Password purgatory

March 28, 2024
Password purgatory.
How can we best combine the need for an unhackable password with the ability to remember it? The experts offer some advice. 

Password security will be the leading problem in the technology world in 2024. So says cybersecurity expert David Shipley, CEO and co-founder of Beauceron Security Inc., which is based in Fredericton., N.B. 

“When it comes to passwords, we need to make them as secure, but also as usable as possible,” says Shipley, who clearly finds this problem challenging. “Those two things are counter-influencing magnetic poles.” 

It’s a problem at least as old as computers. As Shipley says, we need passwords to keep our data secure, but we also need to be able to remember them to make the convenience of computing appealing. 

And, Shipley says, the advice from the U.S. National Institute of Standards and Technology to come up with passwords that are complicated, use uppercase and lowercase letters, numbers and special characters has kind of backfired. 

“What happened was — and the researchers who created [the protocol] acknowledged this a few years back — that people couldn’t remember these passwords, so they just started using the same password and adding a couple of different characters at the end. The problem [with that solution] is that even an old laptop running easily accessible hacking software can crack those passwords relatively easily.”

‘I’m a small fish’ 

The other serious part of the problem, says Terry Cutler, CEO of Cyology Labs and founder of the free cybersecurity app called Fraudster, is that lay people tell themselves they’re unimportant in the larger scheme of things and that hackers would have no use for them. 

“A lot of folks, especially seniors, believe that ‘Hey, I’m a small fish; no one’s going to want to hack me,” Cutler says. “So they feel they’re not a target, but they don’t realize that because they don’t have the time, money or resources to deal with cybersecurity, it makes them a No. 1 target.”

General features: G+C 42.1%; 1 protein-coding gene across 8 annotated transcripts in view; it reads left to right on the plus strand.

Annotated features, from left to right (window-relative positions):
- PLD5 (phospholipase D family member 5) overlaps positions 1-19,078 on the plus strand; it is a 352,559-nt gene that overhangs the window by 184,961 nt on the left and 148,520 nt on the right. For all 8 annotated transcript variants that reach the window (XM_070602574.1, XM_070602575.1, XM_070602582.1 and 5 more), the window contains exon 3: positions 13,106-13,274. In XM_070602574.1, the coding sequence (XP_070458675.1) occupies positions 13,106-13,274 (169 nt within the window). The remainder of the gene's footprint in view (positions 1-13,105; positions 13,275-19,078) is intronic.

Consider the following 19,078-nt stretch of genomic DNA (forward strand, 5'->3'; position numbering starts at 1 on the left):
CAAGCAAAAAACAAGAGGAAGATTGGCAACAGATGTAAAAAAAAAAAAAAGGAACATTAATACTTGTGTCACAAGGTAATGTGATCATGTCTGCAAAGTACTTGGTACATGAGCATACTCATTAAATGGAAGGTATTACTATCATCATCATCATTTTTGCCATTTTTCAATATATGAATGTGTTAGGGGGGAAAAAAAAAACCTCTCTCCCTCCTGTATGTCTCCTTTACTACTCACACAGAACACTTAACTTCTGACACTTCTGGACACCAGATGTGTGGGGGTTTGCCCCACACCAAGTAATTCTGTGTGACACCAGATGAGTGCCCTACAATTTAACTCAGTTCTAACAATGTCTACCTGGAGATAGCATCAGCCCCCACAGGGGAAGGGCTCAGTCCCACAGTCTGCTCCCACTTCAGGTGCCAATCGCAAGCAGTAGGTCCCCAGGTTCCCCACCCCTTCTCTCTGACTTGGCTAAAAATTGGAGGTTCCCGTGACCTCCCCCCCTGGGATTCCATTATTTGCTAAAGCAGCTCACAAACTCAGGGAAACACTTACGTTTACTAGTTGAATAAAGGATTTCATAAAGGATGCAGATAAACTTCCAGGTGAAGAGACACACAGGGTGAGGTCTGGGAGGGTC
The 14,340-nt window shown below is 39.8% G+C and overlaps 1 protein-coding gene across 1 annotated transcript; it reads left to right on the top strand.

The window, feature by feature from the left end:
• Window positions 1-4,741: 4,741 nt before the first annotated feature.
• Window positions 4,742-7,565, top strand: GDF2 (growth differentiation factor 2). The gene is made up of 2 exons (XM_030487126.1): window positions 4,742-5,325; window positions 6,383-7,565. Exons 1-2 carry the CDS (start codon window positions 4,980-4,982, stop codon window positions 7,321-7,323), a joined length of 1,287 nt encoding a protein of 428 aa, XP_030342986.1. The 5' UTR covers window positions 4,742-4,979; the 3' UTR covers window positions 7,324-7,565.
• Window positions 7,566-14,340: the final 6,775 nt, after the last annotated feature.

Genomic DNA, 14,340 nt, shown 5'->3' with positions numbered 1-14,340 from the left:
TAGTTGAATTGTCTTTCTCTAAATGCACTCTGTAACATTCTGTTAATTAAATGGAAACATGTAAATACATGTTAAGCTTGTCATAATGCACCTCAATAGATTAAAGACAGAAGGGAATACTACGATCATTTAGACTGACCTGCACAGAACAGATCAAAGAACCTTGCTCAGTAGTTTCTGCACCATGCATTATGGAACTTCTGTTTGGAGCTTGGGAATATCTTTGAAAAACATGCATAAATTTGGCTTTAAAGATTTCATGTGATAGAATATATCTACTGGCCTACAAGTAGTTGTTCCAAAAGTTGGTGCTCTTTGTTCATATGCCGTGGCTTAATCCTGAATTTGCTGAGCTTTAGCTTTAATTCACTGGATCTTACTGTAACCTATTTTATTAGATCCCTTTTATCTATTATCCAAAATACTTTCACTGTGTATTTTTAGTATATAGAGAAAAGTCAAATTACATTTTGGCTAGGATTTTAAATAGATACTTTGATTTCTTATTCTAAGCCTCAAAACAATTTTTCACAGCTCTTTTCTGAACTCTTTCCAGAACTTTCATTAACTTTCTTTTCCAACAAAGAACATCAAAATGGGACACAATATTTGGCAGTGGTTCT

Shipley agrees, and adds that criminal hackers are, by nature, highly intelligent, but also lazy, so they’ll go for targets of opportunity. 

“That’s why they’re criminals and not productive members of society,” he says. 

Too many passwords 

The average person, Cutler adds, has about 50 different passwords rolling around in their head — everything from pins for an ATM machine, to alarm codes for their house and email passwords. And those passwords become increasingly hard to remember, especially as people are asked to change them frequently. 

“They end up using passwords such as George123 that can be broken in moments,” Cutler says. “And they don’t realize that when they become part of a phishing attack, or if they get hacked, or if a database they’re registered on gets hacked [this even happened with Revenue Canada], they become susceptible to all kinds of other phishing attacks and frauds.” 

He says we might receive an email that says, “Hey, [your name]: You don’t know me, but your password is this” — and it’s your real password. The hackers might then tell their victims that they have installed spyware on their computers and they have them on video and it scares them into fulfilling the hackers’ nefarious demands. 

The password puzzle 

Many of us have received those emails and immediately changed our passwords, which is the right thing to do, Cutler says, but how do we come up with one that’s hack-proof? 

His advice is to make sure the password is between 16 and 25 characters that has a mixture of capital and lower-case letters. So he advises to come up with a simple phrase, such as: “I had a great day at work 2024!” and remove the spaces and capitalize each word. 

“That password alone will take 10 years to break,” he says. “But since we’re here to up our game, if you replace all the letter Os with a zero and replace all the letter As with the @ sign, that password will take 39 years to break.”